Nationwide debates regarding the Voting Rights Act returned in 1992, as the linguistic requirements drew closer to expiration. The first piece of legislation introduced to address the expiration was the Voting Rights Language Assistance Act of 1992. Developed by Representative José E. Serrano (D-NY), the legislation proposed expanding the coverage formula and the bilingual election requirement, so as to cover jurisdictions with linguistic minority populations of over 10,000. A new proposed addition was the creation of a completely new coverage formula for linguistic minorities among Indigenous peoples living on reservations. All these provisions were also designed to last for 15 years, so that they would be set to expire at the same rate as the previous provisions of 1982. In spite of an overall lack of intensity in Congressional hearings, Serrano’s provisions were met with opposition largely by Republicans, on the grounds that linguistic provisions were either unnecessary or unconstitutional. Those who supported the provisions mentioned that by not including multilingual accommodations in the VRA, newly-naturalized citizens would struggle with adapting to the electoral system. Attempts to oppose the legislation all failed, leading to its majority Democratic-supported passage. On August 26, then-President George H.W. Bush signed the Voting Rights Act Amendments of 1992 into law.
When the VRA’s special provisions drew closer to expiration again, Congress reconvened to discuss the legislation in 2006. The Democrats, with the support of several civil rights organizations, approved the renewal and expansion of the provisions. Conversely, the Republicans near-universally opposed further renewals or expansions of the VRA. Specific reasons for their opposition varied among the Republicans in Congress. Some believed that Section 5’s “preclearance” clause went against the rights of the individual states. Others felt that the constant renewals of the VRA opposed the notion of “color-blindness,” that being the concept of conducting Congressional affairs without any considerations towards race, ethnicity, or national origin. In spite of the partisan divide, several Republicans admitted that the special provisions benefited both sides of the political spectrum in certain cases, so a bilateral agreement to renew the VRA was made far sooner than in previous years.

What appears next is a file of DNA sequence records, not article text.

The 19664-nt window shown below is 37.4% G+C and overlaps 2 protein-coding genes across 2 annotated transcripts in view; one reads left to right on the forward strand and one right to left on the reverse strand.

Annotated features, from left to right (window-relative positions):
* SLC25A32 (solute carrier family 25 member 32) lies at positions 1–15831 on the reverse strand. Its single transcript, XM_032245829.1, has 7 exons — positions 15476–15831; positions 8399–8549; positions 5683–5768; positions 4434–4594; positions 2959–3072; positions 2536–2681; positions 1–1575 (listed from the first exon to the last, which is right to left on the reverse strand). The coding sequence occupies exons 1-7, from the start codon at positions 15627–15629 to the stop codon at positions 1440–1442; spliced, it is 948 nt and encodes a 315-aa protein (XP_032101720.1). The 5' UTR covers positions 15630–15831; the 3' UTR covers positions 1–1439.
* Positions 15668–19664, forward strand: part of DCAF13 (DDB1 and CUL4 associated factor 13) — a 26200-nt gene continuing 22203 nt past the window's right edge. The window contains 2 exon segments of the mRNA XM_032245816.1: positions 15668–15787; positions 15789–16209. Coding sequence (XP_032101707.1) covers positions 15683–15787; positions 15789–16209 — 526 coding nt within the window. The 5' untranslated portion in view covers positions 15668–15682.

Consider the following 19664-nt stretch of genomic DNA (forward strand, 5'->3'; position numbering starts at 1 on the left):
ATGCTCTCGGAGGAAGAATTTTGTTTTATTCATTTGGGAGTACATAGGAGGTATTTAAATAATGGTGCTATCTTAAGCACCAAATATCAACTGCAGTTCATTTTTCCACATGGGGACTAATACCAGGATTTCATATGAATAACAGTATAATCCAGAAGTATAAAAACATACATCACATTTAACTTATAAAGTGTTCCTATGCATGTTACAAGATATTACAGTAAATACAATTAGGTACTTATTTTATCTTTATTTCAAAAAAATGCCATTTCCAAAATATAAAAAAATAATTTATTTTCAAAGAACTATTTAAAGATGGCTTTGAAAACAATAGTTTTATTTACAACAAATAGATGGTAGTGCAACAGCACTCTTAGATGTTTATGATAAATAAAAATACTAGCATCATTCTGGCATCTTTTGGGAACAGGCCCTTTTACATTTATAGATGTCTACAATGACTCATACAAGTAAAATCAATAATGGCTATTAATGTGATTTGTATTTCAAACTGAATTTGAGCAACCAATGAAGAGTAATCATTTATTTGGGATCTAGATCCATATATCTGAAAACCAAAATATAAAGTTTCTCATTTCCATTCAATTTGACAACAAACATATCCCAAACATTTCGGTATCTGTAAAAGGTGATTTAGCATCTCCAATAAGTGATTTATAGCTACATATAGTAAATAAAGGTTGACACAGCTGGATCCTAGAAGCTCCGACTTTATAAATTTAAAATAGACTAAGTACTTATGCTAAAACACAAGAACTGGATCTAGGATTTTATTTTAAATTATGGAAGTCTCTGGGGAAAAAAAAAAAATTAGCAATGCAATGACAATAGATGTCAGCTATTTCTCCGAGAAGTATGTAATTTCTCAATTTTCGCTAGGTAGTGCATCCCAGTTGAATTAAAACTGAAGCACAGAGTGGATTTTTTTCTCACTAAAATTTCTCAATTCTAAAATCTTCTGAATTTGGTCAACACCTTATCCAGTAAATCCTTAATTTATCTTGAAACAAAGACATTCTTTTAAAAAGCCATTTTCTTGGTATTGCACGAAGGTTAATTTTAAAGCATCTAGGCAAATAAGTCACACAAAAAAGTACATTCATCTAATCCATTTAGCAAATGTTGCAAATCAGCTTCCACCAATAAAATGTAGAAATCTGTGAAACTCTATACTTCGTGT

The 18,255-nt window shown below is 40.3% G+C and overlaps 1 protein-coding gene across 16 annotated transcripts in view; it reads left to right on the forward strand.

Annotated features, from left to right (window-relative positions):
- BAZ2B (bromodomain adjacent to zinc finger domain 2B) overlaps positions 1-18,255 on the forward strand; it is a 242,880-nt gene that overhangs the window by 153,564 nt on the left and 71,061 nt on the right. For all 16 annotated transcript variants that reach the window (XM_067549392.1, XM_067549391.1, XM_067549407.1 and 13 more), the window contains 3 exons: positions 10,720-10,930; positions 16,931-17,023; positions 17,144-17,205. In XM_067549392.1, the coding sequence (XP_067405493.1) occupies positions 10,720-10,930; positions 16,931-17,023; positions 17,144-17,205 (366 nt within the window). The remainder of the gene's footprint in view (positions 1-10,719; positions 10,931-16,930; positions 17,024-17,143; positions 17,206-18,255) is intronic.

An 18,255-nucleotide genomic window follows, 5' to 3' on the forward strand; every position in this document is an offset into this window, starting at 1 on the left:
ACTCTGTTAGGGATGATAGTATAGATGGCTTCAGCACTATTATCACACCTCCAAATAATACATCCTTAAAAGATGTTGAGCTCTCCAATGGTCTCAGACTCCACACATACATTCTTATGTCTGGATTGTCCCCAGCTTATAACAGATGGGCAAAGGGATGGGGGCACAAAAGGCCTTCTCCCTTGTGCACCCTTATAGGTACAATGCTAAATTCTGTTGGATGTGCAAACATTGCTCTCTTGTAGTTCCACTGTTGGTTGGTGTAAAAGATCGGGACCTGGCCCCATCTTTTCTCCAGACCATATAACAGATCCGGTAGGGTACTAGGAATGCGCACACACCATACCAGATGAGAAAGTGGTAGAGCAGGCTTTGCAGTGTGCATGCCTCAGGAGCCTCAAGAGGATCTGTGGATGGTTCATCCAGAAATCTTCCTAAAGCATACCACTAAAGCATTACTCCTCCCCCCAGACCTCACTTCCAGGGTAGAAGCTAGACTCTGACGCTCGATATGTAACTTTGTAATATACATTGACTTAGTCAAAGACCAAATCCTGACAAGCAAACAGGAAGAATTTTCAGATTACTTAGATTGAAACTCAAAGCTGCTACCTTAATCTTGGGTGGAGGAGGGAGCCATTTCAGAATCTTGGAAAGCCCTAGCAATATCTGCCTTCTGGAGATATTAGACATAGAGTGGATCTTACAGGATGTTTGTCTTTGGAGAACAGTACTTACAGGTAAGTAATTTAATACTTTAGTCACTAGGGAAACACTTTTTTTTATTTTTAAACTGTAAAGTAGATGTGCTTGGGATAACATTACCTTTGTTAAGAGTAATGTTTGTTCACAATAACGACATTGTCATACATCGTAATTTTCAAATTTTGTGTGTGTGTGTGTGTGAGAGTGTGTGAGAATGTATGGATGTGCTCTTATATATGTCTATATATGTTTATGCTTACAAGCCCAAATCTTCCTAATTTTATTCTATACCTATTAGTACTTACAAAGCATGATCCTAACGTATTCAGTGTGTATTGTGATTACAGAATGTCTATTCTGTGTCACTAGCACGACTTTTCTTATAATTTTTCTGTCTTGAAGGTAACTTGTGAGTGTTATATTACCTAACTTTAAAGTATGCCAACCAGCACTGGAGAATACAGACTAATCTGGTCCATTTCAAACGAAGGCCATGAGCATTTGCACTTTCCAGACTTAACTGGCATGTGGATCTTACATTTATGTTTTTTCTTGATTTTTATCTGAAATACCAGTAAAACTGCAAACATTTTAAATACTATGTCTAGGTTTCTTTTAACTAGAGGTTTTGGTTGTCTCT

As was the case with the previous VRA additions, Congress called for witnesses across the country to report any instances of ongoing voter discrimination. In addition to the need for testimony towards discriminatory actions, certain members of Congress also believed that the effectiveness of laws – including the VRA provisions – needed to be measurable and provable in protecting Constitutional law, as it was determined in City of Boerne v. Flores (1997). In a country that had made major strides in social and fiscal progress since the original VRA in 1965, the Congress of 2006 knew that in order to justify renewing the VRA provisions, the effectiveness of the laws needed to be proven, but not so far as for people to think that they would no longer be necessary in modern American society.
In May 2006, Representative Jim Sensenbrenner (R-WI) proposed a bipartisan version of the VRA provision renewals. It was designed to extend the provisions for 25 more years, maintain the current coverage formula, and would overturn the Supreme Court cases of Reno v. Bossier Parish School Board (2000) and Georgia v. Ashcroft (2003), both of which were seen as attempts to weaken Section 5 of the VRA. Although three counter-amendments were formed by dissenting Republicans in Congress, Sensenbrenner’s bill was passed by the House of Representatives by a 390-33 vote in June. After passing the Senate on July 20, the bill was signed into law by then-President George W. Bush on July 27, with Rosa Parks, Al Sharpton, Jesse Jackson, and the surviving family members of Martin Luther King Jr. in attendance.